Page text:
By Jonathan Evans
Photography: Amy Wong / Wu Sai Cheong
Photography: Cotai Strip
While there’s no shortage of traditional areas across Macau, even since the development of Cotai, the southern parish of Coloane is unquestionably the island that’s most deeply rooted in the past. Wandering through its coastal villages – with their tumbledown housing, old-school businesses, walking trails and disused shipyards untouched by the passing of the decades – is a sensory experience akin to a stroll around Lamma island in Hong Kong, where modernity takes a back seat to the simple pleasure of hiking in the open air among the charm of decidedly timeworn landscapes.
Photography: Port of Coloane
One of the Cantonese names for Coloane was taken from a translation of “Nine-Inlet Mountain” (Gau Ou Saan), the Portuguese transcription of which, Ka Ho, in turn gives its name to both the island of Coloane and one of its most scenic and distinctive villages – as well as parks and a school. Nestled in north-eastern Coloane, the hilly area’s modest appearance – notable for an abundance of industrial plants – belies a colourful history that stretches back well before the 20th century. In 1910, Portuguese forces occupying Macau reacted to pirates firing a cannon by overpowering them with a gunboat, an event known as the Coloane Massacre, which left 38 local people dead and Ka Ho largely destroyed by fire. (The Portuguese commemorated the event with a memorial in front of the Chapel of St Francis Xavier.) It was a turning point in the history of both the area and Macau; Ka Ho subsequently became a military barracks and a container port, while Coloane itself became subsumed into the territory.
Photography: (Left) Restored Portuguese houses, Coloane Massacre Memorial
But recent refurbishment in Ka Ho has brought to light a period well before the massacre, which had already put the village firmly on the map. In 2016 it was announced that five restored Portuguese houses – and potentially a sixth – were to be redeveloped as a centre for artists to exhibit their work, as well as a tourist area, with plans to bring travellers there by boat on day trips. However the villas had already known notoriety in the 19th and the 20th century, when they were used to house dozens of leprosy patients under the care of Don Gaetano Nicosia, an Italian missionary who lived in the area for almost half a century and was known as the “Angel of Lepers”. Just as many of the patients in the colony recovered from their illness, were rehabilitated and returned to their communities, there was a new influx of Vietnamese settlers in the 1970s and ‘80s who arrived in the area as refugees from the country’s long-running civil war.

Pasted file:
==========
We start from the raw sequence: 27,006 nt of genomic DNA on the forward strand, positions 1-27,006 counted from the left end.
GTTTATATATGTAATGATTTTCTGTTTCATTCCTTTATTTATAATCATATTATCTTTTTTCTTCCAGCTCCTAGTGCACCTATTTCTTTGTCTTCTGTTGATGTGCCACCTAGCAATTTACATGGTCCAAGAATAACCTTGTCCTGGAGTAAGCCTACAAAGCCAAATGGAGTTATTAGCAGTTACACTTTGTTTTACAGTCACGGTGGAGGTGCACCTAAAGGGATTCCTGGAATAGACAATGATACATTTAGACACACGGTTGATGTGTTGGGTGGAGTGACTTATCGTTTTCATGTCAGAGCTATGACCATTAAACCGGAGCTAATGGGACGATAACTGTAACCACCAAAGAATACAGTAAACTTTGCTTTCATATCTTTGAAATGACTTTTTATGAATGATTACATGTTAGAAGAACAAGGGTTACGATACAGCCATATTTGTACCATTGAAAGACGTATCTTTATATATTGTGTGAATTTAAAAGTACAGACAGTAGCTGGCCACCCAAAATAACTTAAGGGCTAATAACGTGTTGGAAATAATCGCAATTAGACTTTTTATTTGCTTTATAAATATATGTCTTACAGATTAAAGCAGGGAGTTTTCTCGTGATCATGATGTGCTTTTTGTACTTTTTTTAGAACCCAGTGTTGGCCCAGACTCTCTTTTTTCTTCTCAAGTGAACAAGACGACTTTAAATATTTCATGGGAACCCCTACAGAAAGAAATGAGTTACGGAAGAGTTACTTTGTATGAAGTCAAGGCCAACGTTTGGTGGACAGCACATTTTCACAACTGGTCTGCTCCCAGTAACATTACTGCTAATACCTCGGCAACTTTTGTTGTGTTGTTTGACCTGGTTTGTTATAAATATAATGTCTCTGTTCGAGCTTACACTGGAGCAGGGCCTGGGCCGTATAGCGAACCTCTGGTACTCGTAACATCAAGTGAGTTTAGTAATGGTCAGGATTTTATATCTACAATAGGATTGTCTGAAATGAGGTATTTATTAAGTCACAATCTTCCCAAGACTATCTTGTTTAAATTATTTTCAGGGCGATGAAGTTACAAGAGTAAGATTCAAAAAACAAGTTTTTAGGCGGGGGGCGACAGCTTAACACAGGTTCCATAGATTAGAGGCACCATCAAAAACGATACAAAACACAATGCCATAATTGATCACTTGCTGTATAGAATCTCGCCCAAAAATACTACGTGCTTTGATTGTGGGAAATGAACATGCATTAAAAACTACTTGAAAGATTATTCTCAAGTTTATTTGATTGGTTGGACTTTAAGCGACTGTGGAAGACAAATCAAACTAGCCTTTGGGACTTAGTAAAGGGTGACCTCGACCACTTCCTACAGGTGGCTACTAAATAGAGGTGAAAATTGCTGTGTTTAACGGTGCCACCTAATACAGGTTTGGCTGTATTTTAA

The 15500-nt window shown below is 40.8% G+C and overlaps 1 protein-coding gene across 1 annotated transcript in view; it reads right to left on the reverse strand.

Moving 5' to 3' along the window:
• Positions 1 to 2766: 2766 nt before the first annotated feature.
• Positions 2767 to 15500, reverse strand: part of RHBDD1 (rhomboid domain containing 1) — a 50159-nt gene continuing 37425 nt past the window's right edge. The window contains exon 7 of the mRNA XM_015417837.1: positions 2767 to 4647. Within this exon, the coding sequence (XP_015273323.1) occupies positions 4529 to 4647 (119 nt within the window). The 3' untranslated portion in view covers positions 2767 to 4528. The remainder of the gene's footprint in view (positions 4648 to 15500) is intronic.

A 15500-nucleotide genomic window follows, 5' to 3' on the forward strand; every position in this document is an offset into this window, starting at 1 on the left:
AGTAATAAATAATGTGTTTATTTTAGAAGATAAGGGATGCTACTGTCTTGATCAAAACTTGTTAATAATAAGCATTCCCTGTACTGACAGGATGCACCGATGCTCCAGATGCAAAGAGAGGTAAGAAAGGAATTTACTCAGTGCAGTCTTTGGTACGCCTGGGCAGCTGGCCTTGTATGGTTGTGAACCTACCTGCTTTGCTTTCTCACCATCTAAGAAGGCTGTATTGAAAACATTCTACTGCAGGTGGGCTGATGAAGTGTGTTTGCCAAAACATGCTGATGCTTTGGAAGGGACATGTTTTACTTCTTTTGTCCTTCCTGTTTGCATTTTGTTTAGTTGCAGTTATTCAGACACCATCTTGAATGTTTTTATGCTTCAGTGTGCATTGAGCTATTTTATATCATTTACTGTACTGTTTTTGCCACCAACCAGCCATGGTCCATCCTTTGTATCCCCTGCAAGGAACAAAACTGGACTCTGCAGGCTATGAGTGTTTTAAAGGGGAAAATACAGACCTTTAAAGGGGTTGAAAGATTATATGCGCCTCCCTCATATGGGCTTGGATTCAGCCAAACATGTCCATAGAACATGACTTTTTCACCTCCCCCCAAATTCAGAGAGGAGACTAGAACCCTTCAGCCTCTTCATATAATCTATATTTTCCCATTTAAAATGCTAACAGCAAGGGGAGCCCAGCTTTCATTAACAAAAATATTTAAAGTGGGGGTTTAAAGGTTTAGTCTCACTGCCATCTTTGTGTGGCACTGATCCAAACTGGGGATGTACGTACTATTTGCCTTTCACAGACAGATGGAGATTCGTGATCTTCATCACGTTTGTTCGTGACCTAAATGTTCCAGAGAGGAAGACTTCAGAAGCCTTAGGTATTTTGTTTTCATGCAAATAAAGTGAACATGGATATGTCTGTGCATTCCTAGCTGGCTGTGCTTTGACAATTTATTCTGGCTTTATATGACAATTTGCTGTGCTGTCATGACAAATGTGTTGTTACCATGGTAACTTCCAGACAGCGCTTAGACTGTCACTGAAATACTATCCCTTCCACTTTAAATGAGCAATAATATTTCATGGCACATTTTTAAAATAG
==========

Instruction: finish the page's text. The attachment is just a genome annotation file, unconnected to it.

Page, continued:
Photography: (Top Left) Sam Seng Temple, Tan Sin Temple / (Bottom) Kun Iam Temple
Another building in Ka Ho village to benefit from the recent restoration was the diminutive Our Lady of Old Sorrows, a triangular chapel dominated by its yellow roof and an impressive statue of Jesus on the cross on its façade by Italian sculptor Francisco Messima. The church was built in 1966 and frequented by inhabitants of the leprosarium, many of whom used the Bible to learn how to read and in doing so became adherents of Catholicism. It’s one of a triptych of religious buildings in the Ka Ho area, which also houses Sam Seng Temple (also known as the Temple of Three Divinities, dating back to 1883) and Kun Iam, a small Buddhist temple with a simple shrine dedicated to the Goddess of Mercy – not to be confused with the place of worship that shares its name in peninsular Macau.
Photography: Our Lady of Old Sorrows Chapel
The wider area of Ka Ho is something of a haven for lovers of nature and the great outdoors. Ka-Ho Reservoir Natural Park, in particular, is celebrated among locals for its tranquility, expansive reach and natural beauty – it encircles the reservoir of the same name, and features an overhead walkway and rare bird sightings. A few hundred metres further south lies the Ka-Ho Reservoir Freshwater Wetland Ecological Zone, while the Ka-Ho Height Barbecue Park, just to the west of the reservoir, is a noted lunchtime spot for day trippers at the end of the Family Trail.
Photography: Ka Ho Reservoir Natural Park
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